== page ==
6. Spread flat side of 1 biscuit with a thick layer of filling. Top with another biscuit. Repeat with remaining biscuits and filling. Dust with icing sugar. 


Sunday, 28 April 2013

Garlic Herb and Parmesan Pull-Apart

Posted by Kim Fong On 10:29 pm

To celebrate ANZAC Day this year (and a four day weekend), BBQ dinner was at my brother's place. The wonderful thing was everyone had contributed that evening. Even my little 10 year old nephew. 

My sister-in-law wanted to make fresh garlic bread. For me, garlic bread is taking an existing loaf of bread and mixing up a garlic and herb butter, and slapping it on the bread. Then wrap it up in foil, throwing it on the BBQ until it's a little bit crisp on the outside and soft and fluffy on the inside. But not this time! Crack open the yeast and flour, we're making bread! 

After a little creative chatter, I suggested making it a "pull-apart". None of us had done this before but I was fairly confident. The result was great! This says a lot coming from my folks. They usually have many opinions about how to improve something but few compliments. Fortunately, there were more compliments this time around, including going back for 2nds and 3rds.

I recreated this today to go with OG's clam-less chowder. The first pull-apart was vegan friendly, but today's version was not so friendly. I've given both vegan and non-vegan versions below.

7g dried yeast (2 tspn)
1 tspn sugar
1 1/2 cups warm water (3/4 cup milk and 3/4 cup water) [bath water warm]
3 cups plain flour
1/2 tspn salt
4 Tblpsn olive oil (or melted butter)
80g butter, softened (or dairy free margarine) 
1 large (or 2 small) cloves of garlic, minced
1 Tblspn oregano (dried or fresh)
1 Tblspn parsley (dried or fresh)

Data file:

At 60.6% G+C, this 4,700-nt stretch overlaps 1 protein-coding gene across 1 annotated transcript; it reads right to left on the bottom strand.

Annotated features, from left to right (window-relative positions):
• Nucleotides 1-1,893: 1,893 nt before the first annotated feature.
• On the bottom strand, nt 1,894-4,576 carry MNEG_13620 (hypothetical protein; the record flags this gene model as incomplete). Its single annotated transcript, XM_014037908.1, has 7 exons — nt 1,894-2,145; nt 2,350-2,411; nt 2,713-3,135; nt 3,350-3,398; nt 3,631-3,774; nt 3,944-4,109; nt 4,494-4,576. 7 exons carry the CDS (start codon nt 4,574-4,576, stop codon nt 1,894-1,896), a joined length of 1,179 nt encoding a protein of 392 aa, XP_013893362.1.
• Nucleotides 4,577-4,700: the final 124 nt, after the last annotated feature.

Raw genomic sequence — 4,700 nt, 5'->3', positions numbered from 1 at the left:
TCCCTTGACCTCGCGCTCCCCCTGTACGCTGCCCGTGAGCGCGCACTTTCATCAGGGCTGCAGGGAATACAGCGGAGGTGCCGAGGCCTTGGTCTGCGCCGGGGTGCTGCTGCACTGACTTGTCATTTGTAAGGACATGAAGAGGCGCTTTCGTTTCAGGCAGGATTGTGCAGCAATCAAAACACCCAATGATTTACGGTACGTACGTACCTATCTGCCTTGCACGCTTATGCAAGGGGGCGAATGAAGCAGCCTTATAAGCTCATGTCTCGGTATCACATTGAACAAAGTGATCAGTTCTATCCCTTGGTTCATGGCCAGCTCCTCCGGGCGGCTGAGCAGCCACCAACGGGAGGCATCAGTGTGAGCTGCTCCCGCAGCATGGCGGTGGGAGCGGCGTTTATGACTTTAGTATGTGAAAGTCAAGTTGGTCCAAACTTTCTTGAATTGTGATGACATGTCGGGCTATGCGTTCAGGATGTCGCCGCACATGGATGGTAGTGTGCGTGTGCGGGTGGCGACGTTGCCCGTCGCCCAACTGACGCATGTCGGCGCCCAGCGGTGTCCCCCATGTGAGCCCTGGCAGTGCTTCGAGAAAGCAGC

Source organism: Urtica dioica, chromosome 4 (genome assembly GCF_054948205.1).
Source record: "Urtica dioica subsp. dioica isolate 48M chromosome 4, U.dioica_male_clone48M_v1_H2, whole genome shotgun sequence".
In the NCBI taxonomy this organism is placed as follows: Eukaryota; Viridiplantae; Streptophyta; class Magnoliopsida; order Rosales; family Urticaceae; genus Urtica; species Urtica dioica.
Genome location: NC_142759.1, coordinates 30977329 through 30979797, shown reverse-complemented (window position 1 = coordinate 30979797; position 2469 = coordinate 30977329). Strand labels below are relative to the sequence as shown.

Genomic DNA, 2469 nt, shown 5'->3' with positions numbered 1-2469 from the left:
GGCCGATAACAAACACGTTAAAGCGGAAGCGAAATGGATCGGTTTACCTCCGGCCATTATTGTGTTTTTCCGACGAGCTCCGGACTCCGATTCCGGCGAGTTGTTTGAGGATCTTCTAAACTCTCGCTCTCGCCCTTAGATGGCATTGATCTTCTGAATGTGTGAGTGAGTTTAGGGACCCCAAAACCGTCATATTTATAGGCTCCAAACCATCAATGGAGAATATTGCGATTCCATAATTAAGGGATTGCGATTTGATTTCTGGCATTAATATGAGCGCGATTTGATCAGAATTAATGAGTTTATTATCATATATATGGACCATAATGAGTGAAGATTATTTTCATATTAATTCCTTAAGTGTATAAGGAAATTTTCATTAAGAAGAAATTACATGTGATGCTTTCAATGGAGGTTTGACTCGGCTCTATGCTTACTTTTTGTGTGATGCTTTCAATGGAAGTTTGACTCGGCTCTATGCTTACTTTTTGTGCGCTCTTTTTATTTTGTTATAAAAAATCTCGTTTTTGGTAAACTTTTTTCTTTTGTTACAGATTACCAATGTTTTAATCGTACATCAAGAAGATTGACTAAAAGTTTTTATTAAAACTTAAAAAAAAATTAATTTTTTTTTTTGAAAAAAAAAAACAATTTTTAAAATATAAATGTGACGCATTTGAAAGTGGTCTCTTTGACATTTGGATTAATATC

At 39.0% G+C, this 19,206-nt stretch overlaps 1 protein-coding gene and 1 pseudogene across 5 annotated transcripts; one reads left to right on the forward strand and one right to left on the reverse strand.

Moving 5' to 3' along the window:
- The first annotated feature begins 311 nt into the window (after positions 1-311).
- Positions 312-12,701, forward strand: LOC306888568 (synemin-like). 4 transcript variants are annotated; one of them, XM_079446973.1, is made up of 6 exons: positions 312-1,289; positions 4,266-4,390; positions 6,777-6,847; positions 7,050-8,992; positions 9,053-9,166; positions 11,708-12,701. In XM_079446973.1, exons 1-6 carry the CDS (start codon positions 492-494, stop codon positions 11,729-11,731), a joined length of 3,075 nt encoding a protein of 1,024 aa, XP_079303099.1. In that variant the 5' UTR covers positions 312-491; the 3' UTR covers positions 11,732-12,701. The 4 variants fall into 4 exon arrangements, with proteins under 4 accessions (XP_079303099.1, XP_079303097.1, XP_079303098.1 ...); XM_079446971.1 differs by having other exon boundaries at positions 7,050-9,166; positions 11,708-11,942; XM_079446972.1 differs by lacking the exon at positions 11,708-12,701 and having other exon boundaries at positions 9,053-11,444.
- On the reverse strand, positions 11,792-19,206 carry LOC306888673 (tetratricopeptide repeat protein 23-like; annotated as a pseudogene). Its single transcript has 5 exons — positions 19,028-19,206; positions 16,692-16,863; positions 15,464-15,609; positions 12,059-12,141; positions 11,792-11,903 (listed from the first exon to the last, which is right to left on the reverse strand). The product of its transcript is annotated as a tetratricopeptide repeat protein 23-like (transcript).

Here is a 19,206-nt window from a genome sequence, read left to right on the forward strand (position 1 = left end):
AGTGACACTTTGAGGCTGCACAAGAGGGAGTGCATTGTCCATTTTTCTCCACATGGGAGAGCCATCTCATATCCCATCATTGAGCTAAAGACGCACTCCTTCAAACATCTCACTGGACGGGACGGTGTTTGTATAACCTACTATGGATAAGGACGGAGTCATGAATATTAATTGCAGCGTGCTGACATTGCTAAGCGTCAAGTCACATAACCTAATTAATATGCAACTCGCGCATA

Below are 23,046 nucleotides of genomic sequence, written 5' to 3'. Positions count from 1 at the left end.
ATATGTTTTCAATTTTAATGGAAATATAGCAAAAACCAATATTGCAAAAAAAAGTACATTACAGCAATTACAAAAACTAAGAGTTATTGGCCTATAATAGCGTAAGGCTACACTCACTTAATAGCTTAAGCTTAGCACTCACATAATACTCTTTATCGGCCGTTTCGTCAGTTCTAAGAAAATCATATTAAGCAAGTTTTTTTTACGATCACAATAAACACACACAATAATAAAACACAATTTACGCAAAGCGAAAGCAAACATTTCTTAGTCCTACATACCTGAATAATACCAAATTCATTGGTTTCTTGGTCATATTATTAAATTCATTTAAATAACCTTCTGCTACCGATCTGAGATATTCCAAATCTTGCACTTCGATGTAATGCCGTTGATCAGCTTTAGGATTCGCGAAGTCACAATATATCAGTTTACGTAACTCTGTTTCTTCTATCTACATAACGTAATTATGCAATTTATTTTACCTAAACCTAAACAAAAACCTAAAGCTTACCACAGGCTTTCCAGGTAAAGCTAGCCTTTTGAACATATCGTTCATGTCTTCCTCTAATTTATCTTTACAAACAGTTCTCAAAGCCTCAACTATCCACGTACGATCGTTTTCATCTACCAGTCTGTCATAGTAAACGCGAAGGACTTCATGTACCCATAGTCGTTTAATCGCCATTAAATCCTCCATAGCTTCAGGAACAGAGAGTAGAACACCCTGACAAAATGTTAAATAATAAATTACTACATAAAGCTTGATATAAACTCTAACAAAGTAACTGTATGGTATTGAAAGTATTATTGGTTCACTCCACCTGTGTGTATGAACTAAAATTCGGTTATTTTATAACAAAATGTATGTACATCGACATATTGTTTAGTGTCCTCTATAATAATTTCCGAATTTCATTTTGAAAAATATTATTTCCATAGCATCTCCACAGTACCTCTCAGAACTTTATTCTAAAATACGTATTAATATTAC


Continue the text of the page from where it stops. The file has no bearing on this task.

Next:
1 Tblspn basil (dried or fresh)
~ 100g mature parmesan, grated

1. In a medium bowl, combine yeast, sugar and warm water (warm milk & water). Stir and set aside to ferment.

2. In a large mixing bowl, combine salt and flour. Make a well in the centre. Add yeast mixture and oil (or melted butter). Using the dough hook attachment and cake mixer, mix until combined and forms a dough. Turn out onto a clean and very lightly floured surface. Continue to knead for about 5 to 10 minutes until dough becomes smooth.

3. Place kneaded dough back into mixing bowl. Cover the top of the dough with cling wrap and place bowl in a warm area. Allow to rise to double it's size. About an hour. 

4. Preheat oven to 180C. Light grease and line the base of a spring form cake tin. (If you don't have a springform cake tin, you can use a regular round one. The Springform makes it easier to turn out later.)

5. In a small bowl combine butter (margarine), garlic, oregano, parsley and basil. Mix until well combined. 

6. Turn risen dough out onto lightly floured surface. Knead for a little bit to get the smooth texture back, then roll dough out. Try to make it as close to rectangular as possible. It should be about 1cm thick. Spread the butter mixture all over the rolled out dough. (See picture below.) Sprinkle parmesan over dough. 

7. Roll dough along the long edge to form a log. Using a knife or clean fishing line, cut cross sections of the log about 3 to 4 cm thick. Turn it upward, place in cake tin close together (see picture below). 

8. Bake for 10 to 20 minutes or until golden on top and the sides are coming away from the tin. Remove from oven and allow to cool for a few minutes and remove from tin and cool further. Serve warm.

Other flavour optionals: 
Spinach and feta (cottage cheese) 
Bacon, onion and cheese
Butter and vegemite
Apple and cinnamon 
Jam and cream-cheese

Tuesday, 23 April 2013

Chrysanthemum and Mandarin Muffins

Posted by Kim Fong On 10:22 pm